not long after he himself seized the reins of government, and founded the Tang dynasty, A.D. 619.


Le-yuen ascended the throne of China under the name of Tang-kaou-tsoo. At that time, the western provinces were exposed to the ravages of the Turks, who, together with other tribes, threatened to overrun China. The state was in great danger, but Tang-kaou-tsoo averted it by policy. Instead of meeting them in the field, he employed the arms of the barbarians for their own destruction, and China thereby remained unharmed.

Tang-kaou-tsoo was a patron of literature, and he established many schools. At the same time, he persecuted the priests both of the Taou and Budhu sects. He reigned nine years, and then abdicated the throne in favour of his son Taetsung.

Tae-tsung followed the line of policy his father had adopted with regard to his barbarian invad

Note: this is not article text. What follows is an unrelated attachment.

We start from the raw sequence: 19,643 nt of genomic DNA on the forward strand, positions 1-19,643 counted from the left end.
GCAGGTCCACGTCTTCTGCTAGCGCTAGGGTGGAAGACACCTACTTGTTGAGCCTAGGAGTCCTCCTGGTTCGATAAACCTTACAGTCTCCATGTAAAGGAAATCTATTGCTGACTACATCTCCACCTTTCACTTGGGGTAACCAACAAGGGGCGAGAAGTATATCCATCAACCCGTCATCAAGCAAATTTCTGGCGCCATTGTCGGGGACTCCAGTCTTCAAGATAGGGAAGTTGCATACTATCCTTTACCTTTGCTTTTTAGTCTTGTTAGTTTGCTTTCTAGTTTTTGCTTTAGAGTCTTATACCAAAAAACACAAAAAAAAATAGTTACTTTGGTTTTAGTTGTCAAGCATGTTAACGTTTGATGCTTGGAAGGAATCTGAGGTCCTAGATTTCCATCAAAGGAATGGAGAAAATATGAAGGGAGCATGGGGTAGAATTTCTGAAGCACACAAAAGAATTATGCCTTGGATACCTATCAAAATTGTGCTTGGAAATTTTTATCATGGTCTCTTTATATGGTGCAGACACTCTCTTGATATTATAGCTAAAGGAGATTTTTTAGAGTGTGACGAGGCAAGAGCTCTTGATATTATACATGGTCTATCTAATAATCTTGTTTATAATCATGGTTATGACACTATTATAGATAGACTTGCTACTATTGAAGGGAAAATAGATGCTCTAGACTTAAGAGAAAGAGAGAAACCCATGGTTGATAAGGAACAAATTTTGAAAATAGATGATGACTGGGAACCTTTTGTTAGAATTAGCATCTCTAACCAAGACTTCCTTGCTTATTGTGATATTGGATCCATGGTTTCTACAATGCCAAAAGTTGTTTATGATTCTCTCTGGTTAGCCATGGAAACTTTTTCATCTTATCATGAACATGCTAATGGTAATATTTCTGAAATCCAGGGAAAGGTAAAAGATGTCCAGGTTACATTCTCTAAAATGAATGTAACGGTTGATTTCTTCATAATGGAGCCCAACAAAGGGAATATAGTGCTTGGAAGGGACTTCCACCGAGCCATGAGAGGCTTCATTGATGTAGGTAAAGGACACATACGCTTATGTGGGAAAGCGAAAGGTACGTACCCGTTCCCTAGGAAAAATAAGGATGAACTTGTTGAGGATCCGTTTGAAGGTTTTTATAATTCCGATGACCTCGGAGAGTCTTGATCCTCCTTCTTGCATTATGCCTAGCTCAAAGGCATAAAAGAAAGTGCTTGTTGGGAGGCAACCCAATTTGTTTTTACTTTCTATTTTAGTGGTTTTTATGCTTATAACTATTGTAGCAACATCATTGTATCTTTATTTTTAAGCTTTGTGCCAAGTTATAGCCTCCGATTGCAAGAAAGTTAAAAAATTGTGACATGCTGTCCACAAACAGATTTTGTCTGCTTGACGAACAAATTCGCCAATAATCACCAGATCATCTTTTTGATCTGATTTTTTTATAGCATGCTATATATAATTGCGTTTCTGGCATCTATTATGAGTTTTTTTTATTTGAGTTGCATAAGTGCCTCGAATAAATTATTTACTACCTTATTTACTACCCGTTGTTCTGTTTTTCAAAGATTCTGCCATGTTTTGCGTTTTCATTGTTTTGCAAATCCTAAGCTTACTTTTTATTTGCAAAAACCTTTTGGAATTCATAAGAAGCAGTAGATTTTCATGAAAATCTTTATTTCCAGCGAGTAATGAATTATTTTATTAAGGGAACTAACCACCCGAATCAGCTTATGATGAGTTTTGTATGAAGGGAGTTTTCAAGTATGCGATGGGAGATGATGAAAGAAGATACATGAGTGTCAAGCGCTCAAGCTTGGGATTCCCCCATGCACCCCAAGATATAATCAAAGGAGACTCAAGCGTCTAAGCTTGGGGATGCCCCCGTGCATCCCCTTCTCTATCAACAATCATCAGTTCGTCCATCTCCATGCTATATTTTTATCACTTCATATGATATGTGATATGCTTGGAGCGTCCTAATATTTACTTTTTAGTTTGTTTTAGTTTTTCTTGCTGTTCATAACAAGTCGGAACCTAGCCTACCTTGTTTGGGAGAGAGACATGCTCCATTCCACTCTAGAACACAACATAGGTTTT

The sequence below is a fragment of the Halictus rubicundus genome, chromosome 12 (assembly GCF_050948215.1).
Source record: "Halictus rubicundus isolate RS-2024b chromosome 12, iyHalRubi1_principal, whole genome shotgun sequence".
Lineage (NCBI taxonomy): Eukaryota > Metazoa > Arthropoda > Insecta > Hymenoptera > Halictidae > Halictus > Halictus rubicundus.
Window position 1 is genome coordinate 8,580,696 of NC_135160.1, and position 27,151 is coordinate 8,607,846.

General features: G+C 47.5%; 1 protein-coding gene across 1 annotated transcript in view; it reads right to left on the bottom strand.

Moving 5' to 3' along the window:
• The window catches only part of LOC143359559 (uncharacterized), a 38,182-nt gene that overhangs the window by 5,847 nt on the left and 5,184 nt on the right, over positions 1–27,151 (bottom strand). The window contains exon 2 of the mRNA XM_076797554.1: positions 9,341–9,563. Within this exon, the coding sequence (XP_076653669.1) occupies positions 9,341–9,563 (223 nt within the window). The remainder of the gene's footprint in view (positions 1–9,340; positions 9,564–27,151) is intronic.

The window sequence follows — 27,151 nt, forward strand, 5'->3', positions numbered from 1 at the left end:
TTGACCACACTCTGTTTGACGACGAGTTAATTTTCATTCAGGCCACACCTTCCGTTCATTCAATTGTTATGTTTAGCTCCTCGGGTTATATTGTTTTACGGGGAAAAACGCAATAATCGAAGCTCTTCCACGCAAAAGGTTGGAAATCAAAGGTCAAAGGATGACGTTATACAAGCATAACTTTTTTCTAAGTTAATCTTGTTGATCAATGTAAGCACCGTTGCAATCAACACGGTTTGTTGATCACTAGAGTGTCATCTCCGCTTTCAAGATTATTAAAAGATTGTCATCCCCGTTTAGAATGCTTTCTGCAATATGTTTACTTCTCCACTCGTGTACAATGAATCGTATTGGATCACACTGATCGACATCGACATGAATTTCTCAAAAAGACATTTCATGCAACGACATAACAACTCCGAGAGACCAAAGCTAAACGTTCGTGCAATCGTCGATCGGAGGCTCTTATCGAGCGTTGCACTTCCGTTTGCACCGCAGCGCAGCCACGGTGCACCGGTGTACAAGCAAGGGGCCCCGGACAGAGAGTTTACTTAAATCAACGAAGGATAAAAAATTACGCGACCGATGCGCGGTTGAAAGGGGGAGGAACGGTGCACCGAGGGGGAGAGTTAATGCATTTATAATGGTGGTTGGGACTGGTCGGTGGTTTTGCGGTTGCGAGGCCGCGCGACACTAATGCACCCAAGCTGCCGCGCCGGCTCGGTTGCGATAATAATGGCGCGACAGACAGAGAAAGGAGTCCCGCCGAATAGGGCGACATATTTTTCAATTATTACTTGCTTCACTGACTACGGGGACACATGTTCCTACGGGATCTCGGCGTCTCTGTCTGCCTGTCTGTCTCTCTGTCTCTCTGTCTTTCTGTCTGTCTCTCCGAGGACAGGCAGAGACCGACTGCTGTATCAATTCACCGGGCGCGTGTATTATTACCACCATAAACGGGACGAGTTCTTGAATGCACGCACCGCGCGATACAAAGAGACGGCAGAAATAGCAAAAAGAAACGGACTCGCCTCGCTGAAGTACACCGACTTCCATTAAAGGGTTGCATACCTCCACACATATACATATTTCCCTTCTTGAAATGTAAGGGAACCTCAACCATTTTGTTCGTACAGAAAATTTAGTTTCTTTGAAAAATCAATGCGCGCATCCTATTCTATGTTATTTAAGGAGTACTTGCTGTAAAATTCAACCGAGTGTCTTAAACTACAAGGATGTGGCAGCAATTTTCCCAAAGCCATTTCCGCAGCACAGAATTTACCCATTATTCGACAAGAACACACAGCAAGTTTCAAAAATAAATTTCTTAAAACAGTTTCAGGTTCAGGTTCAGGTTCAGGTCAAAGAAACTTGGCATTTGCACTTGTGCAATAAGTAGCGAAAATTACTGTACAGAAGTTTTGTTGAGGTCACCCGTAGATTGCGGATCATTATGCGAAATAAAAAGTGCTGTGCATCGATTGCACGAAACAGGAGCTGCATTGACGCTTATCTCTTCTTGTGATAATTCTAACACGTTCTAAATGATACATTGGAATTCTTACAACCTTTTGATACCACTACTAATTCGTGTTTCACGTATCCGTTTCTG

He used all his art to set them against each other; and he proved so successful, that he overawed them all. He extended the frontiers of the empire to the borders of Persia, and subjected the Coreans to his sway, while peace reigned throughout his dominions.

Of the immediate successors of Tae-tsung little is known. Many of them were weak princes, and all seem to have been ruled by eunuchs and the females of the harem. Still, though the govern ment was degraded and effeminate, the nation was vigorous at this period. Literature, and especially poetry, flourished even more than it